An ovine model of spinal cord injury

Saul Wilson*, Kingsley O. Abode-Iyamah, John W. Miller, Chandan G. Reddy, Sina Safayi, Douglas C. Fredericks, Nicholas D. Jeffery, Nicole A. DeVries-Watson, Sara K. Shivapour, Stephanus Viljoen, Brian D. Dalm, Katherine N. Gibson-Corley, Michael D. Johnson, George T. Gillies, Matthew A. Howard

*Corresponding author for this work

Research output: Contribution to journalArticlepeer-review

16 Scopus citations


Objective: To develop a large animal model of spinal cord injury (SCI), for use in translational studies of spinal cord stimulation (SCS) in the treatment of spasticity. We seek to establish thresholds for the SCS parameters associated with reduction of post-SCI spasticity in the pelvic limbs, with implications for patients. Study Design: The weight-drop method was used to create a moderate SCI in adult sheep, leading to mild spasticity in the pelvic limbs. Electrodes for electromyography (EMG) and an epidural spinal cord stimulator were then implanted. Behavioral and electrophysiological data were taken during treadmill ambulation in six animals, and in one animal with and without SCS at 0.1, 0.3, 0.5, and 0.9 V. Setting: All surgical procedures were carried out at the University of Iowa. The gait measurements were made at Iowa State University. Material and Methods: Nine adult female sheep were used in these institutionally approved protocols. Six of them were trained in treadmill ambulation prior to SCI surgeries, and underwent gait analysis pre- and post-SCI. Stretch reflex and H-reflex measurements were also made in conscious animals. Results: Gait analysis revealed repeatable quantitative differences in 20% of the key kinematic parameters of the sheep, pre- and post-SCI. Hock joint angular velocity increased toward the normal pre-injury baseline in the animal with SCS at 0.9 V. Conclusion: The ovine model is workable as a large animal surrogate suitable for translational studies of novel SCS therapies aimed at relieving spasticity in patients with SCI.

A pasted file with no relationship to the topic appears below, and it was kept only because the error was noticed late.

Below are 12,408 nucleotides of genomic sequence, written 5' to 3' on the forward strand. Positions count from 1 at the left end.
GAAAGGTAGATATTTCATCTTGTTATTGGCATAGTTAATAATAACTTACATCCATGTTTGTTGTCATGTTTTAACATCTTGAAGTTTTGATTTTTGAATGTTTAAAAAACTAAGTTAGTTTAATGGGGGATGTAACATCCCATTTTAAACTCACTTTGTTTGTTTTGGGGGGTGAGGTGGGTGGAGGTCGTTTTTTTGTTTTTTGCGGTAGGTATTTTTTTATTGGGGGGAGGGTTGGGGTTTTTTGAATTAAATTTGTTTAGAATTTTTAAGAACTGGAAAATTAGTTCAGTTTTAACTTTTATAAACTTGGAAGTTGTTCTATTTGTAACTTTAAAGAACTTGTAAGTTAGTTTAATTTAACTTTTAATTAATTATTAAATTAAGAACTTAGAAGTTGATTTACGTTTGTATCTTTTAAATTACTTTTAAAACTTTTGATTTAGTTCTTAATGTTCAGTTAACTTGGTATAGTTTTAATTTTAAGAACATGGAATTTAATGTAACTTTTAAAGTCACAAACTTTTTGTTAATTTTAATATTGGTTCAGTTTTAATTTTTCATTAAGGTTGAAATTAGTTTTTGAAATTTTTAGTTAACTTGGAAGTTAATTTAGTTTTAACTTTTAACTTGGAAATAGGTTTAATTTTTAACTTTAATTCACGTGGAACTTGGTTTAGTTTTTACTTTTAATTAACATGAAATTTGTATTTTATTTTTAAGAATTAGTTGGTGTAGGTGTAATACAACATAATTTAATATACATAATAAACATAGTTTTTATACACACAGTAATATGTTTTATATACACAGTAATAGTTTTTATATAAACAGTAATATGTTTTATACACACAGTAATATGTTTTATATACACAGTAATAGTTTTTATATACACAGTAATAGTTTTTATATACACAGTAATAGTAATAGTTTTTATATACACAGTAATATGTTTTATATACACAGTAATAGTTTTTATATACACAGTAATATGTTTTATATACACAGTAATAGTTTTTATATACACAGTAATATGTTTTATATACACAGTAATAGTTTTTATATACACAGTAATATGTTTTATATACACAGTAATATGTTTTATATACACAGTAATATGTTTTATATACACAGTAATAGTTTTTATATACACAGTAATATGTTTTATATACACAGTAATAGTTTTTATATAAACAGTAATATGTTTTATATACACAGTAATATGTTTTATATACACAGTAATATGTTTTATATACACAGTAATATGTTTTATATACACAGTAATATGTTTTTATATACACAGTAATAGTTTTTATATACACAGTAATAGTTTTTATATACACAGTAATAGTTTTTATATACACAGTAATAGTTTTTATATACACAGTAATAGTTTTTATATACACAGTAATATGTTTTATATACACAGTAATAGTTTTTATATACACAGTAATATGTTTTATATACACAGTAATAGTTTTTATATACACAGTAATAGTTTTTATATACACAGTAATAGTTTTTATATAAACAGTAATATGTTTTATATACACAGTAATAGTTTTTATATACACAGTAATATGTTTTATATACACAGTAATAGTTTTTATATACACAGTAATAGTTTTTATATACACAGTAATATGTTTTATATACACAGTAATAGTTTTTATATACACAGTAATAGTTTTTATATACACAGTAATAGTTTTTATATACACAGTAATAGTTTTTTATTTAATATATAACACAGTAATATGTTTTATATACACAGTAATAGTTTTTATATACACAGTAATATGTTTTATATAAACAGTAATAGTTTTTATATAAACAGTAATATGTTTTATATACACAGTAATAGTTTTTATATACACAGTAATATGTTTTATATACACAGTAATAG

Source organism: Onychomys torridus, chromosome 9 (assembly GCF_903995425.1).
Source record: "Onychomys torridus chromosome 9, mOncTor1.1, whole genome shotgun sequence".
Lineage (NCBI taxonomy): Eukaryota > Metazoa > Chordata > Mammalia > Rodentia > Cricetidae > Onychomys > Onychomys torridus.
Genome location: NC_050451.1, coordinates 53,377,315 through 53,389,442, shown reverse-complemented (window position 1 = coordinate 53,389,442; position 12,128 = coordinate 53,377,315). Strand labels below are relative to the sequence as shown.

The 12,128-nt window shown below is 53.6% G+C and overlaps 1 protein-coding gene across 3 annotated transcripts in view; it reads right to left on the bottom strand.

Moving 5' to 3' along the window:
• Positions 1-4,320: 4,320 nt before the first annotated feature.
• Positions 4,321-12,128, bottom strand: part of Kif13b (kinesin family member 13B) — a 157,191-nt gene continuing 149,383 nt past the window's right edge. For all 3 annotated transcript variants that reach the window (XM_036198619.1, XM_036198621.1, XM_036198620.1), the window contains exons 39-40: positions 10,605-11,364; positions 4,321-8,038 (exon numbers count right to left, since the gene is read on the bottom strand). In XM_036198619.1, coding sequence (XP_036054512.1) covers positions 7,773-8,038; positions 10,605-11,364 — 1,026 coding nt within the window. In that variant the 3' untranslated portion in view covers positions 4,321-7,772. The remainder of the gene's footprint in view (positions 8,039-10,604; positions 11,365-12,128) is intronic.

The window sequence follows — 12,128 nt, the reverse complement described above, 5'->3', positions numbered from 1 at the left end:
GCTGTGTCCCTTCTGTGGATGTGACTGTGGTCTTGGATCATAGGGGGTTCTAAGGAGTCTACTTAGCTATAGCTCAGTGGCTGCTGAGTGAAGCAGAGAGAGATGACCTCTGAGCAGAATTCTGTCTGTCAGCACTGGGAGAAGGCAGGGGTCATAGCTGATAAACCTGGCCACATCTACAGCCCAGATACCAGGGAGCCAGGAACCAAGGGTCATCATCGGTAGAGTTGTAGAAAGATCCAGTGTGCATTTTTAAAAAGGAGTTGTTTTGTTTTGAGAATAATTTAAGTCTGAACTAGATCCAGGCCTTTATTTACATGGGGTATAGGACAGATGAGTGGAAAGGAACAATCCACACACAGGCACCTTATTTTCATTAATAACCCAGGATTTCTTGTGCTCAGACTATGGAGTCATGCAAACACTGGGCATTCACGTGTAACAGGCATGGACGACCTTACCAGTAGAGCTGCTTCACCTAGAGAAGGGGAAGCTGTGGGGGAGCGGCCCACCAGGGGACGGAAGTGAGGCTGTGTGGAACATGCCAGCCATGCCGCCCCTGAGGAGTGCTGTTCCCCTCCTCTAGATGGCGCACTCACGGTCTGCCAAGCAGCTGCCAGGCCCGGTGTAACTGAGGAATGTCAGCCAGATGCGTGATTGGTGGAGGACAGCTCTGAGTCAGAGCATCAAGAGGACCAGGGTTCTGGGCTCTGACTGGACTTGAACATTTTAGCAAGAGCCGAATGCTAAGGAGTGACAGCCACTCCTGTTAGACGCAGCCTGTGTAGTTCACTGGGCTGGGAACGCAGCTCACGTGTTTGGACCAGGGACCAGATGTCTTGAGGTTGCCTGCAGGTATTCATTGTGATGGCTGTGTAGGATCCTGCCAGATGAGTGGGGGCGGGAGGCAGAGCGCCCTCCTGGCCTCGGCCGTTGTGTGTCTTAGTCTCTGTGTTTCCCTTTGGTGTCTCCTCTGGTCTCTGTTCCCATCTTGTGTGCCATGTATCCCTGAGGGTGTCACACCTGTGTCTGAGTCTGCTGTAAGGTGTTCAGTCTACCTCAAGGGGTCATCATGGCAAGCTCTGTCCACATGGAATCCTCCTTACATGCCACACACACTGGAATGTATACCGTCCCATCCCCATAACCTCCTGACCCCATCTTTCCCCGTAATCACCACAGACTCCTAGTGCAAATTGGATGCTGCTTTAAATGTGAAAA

Original languageEnglish (US)
Pages (from-to)346-360
Number of pages15
JournalJournal of Spinal Cord Medicine
Issue number3
StatePublished - May 4 2017


  • Animal models
  • Gait analysis
  • Spasticity
  • Spinal cord injury
  • Spinal cord stimulation

ASJC Scopus subject areas

  • Clinical Neurology


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